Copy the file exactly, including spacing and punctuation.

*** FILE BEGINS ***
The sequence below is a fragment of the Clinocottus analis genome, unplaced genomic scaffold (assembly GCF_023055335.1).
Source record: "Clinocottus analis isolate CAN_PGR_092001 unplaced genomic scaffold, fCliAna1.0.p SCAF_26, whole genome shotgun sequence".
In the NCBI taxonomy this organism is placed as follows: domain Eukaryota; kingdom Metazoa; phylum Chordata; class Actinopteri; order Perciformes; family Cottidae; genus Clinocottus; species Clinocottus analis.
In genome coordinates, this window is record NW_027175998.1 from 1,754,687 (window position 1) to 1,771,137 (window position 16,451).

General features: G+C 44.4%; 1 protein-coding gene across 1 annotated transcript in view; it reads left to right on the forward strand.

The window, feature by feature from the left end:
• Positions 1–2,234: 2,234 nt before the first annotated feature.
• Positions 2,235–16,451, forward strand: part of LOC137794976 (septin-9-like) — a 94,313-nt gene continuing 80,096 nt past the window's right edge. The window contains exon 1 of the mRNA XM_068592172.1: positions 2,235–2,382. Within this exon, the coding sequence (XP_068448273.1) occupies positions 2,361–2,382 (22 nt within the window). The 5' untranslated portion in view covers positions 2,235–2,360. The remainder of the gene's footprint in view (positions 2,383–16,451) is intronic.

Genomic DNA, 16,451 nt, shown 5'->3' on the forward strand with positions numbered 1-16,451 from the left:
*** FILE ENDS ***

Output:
The sequence below is a fragment of the Clinocottus analis genome, unplaced genomic scaffold (assembly GCF_023055335.1).
Source record: "Clinocottus analis isolate CAN_PGR_092001 unplaced genomic scaffold, fCliAna1.0.p SCAF_26, whole genome shotgun sequence".
In the NCBI taxonomy this organism is placed as follows: domain Eukaryota; kingdom Metazoa; phylum Chordata; class Actinopteri; order Perciformes; family Cottidae; genus Clinocottus; species Clinocottus analis.
In genome coordinates, this window is record NW_027175998.1 from 1,754,687 (window position 1) to 1,771,137 (window position 16,451).

General features: G+C 44.4%; 1 protein-coding gene across 1 annotated transcript in view; it reads left to right on the forward strand.

The window, feature by feature from the left end:
• Positions 1–2,234: 2,234 nt before the first annotated feature.
• Positions 2,235–16,451, forward strand: part of LOC137794976 (septin-9-like) — a 94,313-nt gene continuing 80,096 nt past the window's right edge. The window contains exon 1 of the mRNA XM_068592172.1: positions 2,235–2,382. Within this exon, the coding sequence (XP_068448273.1) occupies positions 2,361–2,382 (22 nt within the window). The 5' untranslated portion in view covers positions 2,235–2,360. The remainder of the gene's footprint in view (positions 2,383–16,451) is intronic.

Genomic DNA, 16,451 nt, shown 5'->3' on the forward strand with positions numbered 1-16,451 from the left: